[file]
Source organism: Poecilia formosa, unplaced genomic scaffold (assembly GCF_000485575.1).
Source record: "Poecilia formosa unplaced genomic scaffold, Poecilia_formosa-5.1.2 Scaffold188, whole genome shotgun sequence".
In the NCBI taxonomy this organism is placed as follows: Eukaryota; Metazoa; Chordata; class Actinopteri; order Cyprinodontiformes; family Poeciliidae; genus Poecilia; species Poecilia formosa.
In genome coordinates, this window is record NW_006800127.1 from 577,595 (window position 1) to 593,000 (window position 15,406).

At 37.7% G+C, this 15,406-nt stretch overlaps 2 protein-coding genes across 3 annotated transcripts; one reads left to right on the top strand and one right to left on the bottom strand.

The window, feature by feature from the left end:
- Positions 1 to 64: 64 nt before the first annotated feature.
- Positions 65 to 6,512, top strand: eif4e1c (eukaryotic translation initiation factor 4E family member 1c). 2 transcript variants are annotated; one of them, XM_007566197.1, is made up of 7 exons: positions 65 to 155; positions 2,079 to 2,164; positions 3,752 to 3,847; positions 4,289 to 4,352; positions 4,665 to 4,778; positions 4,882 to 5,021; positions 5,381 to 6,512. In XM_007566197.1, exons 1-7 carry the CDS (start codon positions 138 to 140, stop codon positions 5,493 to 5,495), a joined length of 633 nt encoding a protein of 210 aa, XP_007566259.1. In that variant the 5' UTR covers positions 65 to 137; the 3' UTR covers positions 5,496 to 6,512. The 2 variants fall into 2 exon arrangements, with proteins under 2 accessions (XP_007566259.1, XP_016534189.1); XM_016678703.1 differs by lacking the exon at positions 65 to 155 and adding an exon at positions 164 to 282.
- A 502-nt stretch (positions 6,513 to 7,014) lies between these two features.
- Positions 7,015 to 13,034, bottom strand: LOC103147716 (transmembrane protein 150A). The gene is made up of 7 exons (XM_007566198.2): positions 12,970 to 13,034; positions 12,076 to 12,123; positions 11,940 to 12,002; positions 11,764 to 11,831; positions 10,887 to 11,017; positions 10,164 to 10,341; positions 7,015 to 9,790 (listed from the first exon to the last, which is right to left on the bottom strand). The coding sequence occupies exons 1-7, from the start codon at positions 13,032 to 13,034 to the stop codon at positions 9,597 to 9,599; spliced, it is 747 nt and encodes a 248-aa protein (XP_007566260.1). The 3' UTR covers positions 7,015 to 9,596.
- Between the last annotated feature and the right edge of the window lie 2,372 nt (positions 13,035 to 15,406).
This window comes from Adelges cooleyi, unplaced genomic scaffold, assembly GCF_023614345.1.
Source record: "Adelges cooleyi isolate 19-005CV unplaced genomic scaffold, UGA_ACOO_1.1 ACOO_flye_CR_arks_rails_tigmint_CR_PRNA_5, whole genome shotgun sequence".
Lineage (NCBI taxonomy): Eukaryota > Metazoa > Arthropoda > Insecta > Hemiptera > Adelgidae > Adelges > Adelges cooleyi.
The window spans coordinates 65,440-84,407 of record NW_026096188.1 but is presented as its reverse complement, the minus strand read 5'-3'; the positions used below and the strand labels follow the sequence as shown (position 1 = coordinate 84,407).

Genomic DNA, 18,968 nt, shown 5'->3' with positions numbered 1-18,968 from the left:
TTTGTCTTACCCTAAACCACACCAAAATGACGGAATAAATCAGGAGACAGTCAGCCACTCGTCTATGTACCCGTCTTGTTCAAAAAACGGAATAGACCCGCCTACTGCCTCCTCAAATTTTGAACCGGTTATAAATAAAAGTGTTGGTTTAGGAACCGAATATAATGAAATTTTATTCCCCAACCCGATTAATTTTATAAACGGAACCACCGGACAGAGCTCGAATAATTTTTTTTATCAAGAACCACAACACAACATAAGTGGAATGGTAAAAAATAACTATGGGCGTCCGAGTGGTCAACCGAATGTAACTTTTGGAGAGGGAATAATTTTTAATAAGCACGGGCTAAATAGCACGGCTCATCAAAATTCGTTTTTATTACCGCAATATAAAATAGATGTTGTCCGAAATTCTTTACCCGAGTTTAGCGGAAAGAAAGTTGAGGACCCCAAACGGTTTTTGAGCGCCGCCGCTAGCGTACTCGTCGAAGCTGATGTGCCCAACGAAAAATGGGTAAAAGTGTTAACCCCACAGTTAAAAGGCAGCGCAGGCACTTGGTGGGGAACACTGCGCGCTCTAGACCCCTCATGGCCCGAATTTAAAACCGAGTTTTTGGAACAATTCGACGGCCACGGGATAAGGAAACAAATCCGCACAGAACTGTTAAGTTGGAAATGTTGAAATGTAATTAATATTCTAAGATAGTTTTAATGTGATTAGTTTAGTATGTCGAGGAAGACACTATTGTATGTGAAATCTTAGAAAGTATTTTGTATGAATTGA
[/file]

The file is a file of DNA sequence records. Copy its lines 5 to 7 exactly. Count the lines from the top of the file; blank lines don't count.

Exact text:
At 37.7% G+C, this 15,406-nt stretch overlaps 2 protein-coding genes across 3 annotated transcripts; one reads left to right on the top strand and one right to left on the bottom strand.

The window, feature by feature from the left end:
- Positions 1 to 64: 64 nt before the first annotated feature.